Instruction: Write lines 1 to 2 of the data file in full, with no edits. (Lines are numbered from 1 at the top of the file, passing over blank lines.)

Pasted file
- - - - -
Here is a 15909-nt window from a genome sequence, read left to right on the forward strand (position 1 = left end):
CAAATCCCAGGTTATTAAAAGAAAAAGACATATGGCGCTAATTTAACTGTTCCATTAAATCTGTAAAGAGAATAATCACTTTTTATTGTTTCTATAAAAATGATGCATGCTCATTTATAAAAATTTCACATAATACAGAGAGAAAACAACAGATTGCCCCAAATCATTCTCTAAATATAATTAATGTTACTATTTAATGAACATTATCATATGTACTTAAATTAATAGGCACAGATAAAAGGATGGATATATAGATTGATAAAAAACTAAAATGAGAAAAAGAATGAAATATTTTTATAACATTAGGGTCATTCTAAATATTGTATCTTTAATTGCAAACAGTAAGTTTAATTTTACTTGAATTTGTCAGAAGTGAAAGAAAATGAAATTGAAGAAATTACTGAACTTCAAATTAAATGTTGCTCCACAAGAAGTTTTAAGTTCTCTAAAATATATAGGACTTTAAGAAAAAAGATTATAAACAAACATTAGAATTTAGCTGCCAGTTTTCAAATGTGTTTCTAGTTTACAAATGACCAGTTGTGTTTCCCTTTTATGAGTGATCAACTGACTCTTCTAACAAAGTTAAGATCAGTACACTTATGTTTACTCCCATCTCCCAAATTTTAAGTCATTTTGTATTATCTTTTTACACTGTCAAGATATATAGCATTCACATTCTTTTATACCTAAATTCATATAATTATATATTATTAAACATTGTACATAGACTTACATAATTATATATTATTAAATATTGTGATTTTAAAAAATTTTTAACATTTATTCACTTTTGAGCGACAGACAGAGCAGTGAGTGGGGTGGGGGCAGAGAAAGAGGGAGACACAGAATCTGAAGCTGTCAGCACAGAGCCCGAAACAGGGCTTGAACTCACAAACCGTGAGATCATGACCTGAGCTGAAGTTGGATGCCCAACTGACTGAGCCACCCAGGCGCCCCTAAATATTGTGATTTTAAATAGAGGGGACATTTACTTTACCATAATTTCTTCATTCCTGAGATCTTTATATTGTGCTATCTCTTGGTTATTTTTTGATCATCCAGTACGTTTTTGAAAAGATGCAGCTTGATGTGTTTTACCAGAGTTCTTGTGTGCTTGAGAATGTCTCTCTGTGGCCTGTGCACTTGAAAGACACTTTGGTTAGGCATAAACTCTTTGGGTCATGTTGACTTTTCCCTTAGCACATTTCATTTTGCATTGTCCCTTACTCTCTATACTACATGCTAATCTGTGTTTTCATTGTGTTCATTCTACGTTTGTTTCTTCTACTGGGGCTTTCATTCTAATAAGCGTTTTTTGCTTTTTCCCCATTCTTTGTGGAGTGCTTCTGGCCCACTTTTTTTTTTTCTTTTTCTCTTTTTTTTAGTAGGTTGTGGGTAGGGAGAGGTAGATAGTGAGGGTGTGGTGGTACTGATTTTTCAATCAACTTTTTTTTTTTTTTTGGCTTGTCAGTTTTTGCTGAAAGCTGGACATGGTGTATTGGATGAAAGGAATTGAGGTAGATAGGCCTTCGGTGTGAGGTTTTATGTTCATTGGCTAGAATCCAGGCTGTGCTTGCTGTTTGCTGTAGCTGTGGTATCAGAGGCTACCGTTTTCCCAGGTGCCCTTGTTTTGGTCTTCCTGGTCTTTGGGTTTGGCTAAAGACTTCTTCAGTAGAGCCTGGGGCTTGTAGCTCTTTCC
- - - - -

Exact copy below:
Here is a 15909-nt window from a genome sequence, read left to right on the forward strand (position 1 = left end):
CAAATCCCAGGTTATTAAAAGAAAAAGACATATGGCGCTAATTTAACTGTTCCATTAAATCTGTAAAGAGAATAATCACTTTTTATTGTTTCTATAAAAATGATGCATGCTCATTTATAAAAATTTCACATAATACAGAGAGAAAACAACAGATTGCCCCAAATCATTCTCTAAATATAATTAATGTTACTATTTAATGAACATTATCATATGTACTTAAATTAATAGGCACAGATAAAAGGATGGATATATAGATTGATAAAAAACTAAAATGAGAAAAAGAATGAAATATTTTTATAACATTAGGGTCATTCTAAATATTGTATCTTTAATTGCAAACAGTAAGTTTAATTTTACTTGAATTTGTCAGAAGTGAAAGAAAATGAAATTGAAGAAATTACTGAACTTCAAATTAAATGTTGCTCCACAAGAAGTTTTAAGTTCTCTAAAATATATAGGACTTTAAGAAAAAAGATTATAAACAAACATTAGAATTTAGCTGCCAGTTTTCAAATGTGTTTCTAGTTTACAAATGACCAGTTGTGTTTCCCTTTTATGAGTGATCAACTGACTCTTCTAACAAAGTTAAGATCAGTACACTTATGTTTACTCCCATCTCCCAAATTTTAAGTCATTTTGTATTATCTTTTTACACTGTCAAGATATATAGCATTCACATTCTTTTATACCTAAATTCATATAATTATATATTATTAAACATTGTACATAGACTTACATAATTATATATTATTAAATATTGTGATTTTAAAAAATTTTTAACATTTATTCACTTTTGAGCGACAGACAGAGCAGTGAGTGGGGTGGGGGCAGAGAAAGAGGGAGACACAGAATCTGAAGCTGTCAGCACAGAGCCCGAAACAGGGCTTGAACTCACAAACCGTGAGATCATGACCTGAGCTGAAGTTGGATGCCCAACTGACTGAGCCACCCAGGCGCCCCTAAATATTGTGATTTTAAATAGAGGGGACATTTACTTTACCATAATTTCTTCATTCCTGAGATCTTTATATTGTGCTATCTCTTGGTTATTTTTTGATCATCCAGTACGTTTTTGAAAAGATGCAGCTTGATGTGTTTTACCAGAGTTCTTGTGTGCTTGAGAATGTCTCTCTGTGGCCTGTGCACTTGAAAGACACTTTGGTTAGGCATAAACTCTTTGGGTCATGTTGACTTTTCCCTTAGCACATTTCATTTTGCATTGTCCCTTACTCTCTATACTACATGCTAATCTGTGTTTTCATTGTGTTCATTCTACGTTTGTTTCTTCTACTGGGGCTTTCATTCTAATAAGCGTTTTTTGCTTTTTCCCCATTCTTTGTGGAGTGCTTCTGGCCCACTTTTTTTTTTTCTTTTTCTCTTTTTTTTAGTAGGTTGTGGGTAGGGAGAGGTAGATAGTGAGGGTGTGGTGGTACTGATTTTTCAATCAACTTTTTTTTTTTTTTTGGCTTGTCAGTTTTTGCTGAAAGCTGGACATGGTGTATTGGATGAAAGGAATTGAGGTAGATAGGCCTTCGGTGTGAGGTTTTATGTTCATTGGCTAGAATCCAGGCTGTGCTTGCTGTTTGCTGTAGCTGTGGTATCAGAGGCTACCGTTTTCCCAGGTGCCCTTGTTTTGGTCTTCCTGGTCTTTGGGTTTGGCTAAAGACTTCTTCAGTAGAGCCTGGGGCTTGTAGCTCTTTCC